Legal and risk management experts have this week urged engineers to prepare for a fierce government clampdown on corruption overseas or face imprisonment or unlimited fines for their company.
The warning came as justice secretary Jack Straw warned that corruption was something “which any decent society will not tolerate”.
Straw said that individuals and companies that flout the new bribery law will face tough penalties including up to 10 years’ imprisonment and unlimited fines.
The Bribery Bill is currently before parliament and is expected to become law later this year. It affects any person who has a “close connection” with the UK, even if the offence is committed abroad.
“Any right thinking person knows that this is something which any decent society will not tolerate.”
“This is a really, really serious piece of legislation,” said Pinsent Masons partner Richard Laudy. “In relation to a sector that is increasingly global it is very important to put processes in place now to make sure that offences do not take place. The sanctions are severe,” he said.
The Bill went before parliament last November. If passed it will apply to any company that carries on a business or part of a business in England, Wales or Northern Ireland.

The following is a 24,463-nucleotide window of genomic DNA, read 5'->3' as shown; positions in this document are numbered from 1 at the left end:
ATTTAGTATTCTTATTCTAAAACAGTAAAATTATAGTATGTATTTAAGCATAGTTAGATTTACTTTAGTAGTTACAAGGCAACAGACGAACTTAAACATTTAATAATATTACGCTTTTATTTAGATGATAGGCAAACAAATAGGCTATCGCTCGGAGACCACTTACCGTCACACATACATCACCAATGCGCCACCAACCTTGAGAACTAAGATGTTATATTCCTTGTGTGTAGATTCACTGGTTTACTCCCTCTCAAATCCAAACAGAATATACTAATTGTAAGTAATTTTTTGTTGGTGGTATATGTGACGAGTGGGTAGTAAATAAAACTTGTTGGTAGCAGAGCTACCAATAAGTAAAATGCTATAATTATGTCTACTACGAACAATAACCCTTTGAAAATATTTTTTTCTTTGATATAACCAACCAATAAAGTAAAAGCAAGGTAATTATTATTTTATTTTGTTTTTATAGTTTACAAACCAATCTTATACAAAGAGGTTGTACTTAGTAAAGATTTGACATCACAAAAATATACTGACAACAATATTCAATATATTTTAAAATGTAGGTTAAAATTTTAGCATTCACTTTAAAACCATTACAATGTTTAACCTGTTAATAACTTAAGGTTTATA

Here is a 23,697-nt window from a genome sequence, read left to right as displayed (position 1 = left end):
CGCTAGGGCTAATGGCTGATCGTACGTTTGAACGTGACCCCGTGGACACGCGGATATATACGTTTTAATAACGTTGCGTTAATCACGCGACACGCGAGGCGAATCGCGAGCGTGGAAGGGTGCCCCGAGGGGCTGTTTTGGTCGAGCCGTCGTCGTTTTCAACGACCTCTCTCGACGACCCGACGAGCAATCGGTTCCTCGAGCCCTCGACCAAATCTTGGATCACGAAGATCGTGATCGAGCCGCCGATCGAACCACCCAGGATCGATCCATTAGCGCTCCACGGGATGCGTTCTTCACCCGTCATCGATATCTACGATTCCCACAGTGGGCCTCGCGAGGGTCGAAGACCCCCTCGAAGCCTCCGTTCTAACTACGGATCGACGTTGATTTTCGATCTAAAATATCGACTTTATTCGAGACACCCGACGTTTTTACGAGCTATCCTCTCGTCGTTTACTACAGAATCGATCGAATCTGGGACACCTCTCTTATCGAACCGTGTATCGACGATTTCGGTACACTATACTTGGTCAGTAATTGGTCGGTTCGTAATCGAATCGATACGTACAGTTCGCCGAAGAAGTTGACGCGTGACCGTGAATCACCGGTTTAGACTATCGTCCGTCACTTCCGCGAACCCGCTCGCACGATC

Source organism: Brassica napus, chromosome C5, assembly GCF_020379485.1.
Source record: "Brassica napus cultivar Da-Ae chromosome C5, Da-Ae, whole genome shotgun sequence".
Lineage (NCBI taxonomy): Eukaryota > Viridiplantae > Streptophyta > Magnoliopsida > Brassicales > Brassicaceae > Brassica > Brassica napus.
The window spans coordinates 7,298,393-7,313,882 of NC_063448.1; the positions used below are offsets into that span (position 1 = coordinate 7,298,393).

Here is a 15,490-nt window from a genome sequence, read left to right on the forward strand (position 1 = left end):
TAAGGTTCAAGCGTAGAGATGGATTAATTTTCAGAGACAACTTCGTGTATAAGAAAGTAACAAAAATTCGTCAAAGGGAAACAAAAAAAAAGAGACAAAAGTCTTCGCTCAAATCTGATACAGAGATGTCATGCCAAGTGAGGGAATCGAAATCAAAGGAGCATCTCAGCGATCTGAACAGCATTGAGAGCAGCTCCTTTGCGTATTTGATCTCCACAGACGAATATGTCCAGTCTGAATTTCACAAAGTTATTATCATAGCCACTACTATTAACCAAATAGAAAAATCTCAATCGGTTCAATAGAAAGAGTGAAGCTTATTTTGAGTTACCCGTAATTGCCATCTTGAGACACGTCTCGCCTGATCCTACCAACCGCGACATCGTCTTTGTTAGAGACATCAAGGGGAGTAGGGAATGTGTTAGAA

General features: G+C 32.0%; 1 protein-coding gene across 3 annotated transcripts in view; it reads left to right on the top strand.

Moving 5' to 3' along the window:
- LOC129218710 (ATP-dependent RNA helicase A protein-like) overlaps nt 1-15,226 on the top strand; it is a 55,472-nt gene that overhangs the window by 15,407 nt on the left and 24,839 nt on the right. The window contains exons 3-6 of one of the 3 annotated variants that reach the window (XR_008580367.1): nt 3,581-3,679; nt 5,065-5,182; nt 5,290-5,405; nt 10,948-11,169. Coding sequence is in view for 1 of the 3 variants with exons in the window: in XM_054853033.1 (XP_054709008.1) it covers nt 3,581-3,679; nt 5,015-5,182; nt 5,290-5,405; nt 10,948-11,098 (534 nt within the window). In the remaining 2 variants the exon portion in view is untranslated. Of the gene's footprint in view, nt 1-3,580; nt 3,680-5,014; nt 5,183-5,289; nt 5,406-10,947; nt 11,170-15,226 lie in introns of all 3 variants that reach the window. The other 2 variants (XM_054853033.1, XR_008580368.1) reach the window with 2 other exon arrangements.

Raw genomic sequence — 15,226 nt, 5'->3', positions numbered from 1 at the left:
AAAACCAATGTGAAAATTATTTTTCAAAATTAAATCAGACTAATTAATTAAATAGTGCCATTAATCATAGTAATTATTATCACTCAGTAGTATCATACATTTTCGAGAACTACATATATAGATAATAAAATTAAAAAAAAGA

It will make it a criminal offence to give, promise or offer a bribe. In addition, it will be illegal to agree to receive, request or accept a bribe either at home or abroad, including bribery of a foreign public official.
It will also introduce an offence for a failure on the part of a firm to prevent bribery by a person performing services on its behalf. Businesses will be able to defend themselves if they show that they have adequate procedures in place to prevent bribery.
“Directors and managers will face criminal liability wherever their companies have committed bribery.”
Eleni Petros, senior vice president for risk management expert Marsh’s financial and professional practice, said the Bill was far more extensive than similar anti-bribery laws in other jurisdictions, such as the US’s Foreign Corrupt Practices Act.
“Directors, managers, corporate secretaries and other similar senior company officers will face personal criminal liability wherever their companies are found to have committed a bribery offence with their consent and assistance,” said Petros.
Firms found guilty also face unlimited fines and will be “automatically and perpetually” barred from all EU procurement activity.
“This is a really serious piece of legislation. The sanctions are severe.”
“The issue of how to deal with and prevent bribery should be dealt with as a priority by companies at board level, and robust anti-bribery controls should be put in place now,” added Petros.
The Bill is a key part of the government’s UK’s foreign bribery strategy, which sets out to change corporate culture.
Launching the strategy last week, Straw cited World Bank figures which showed that around $1trillion (£700bn) is paid each year in bribes and Transparency International estimates which show that 15% of Western firms have to pay bribes to win or keep business.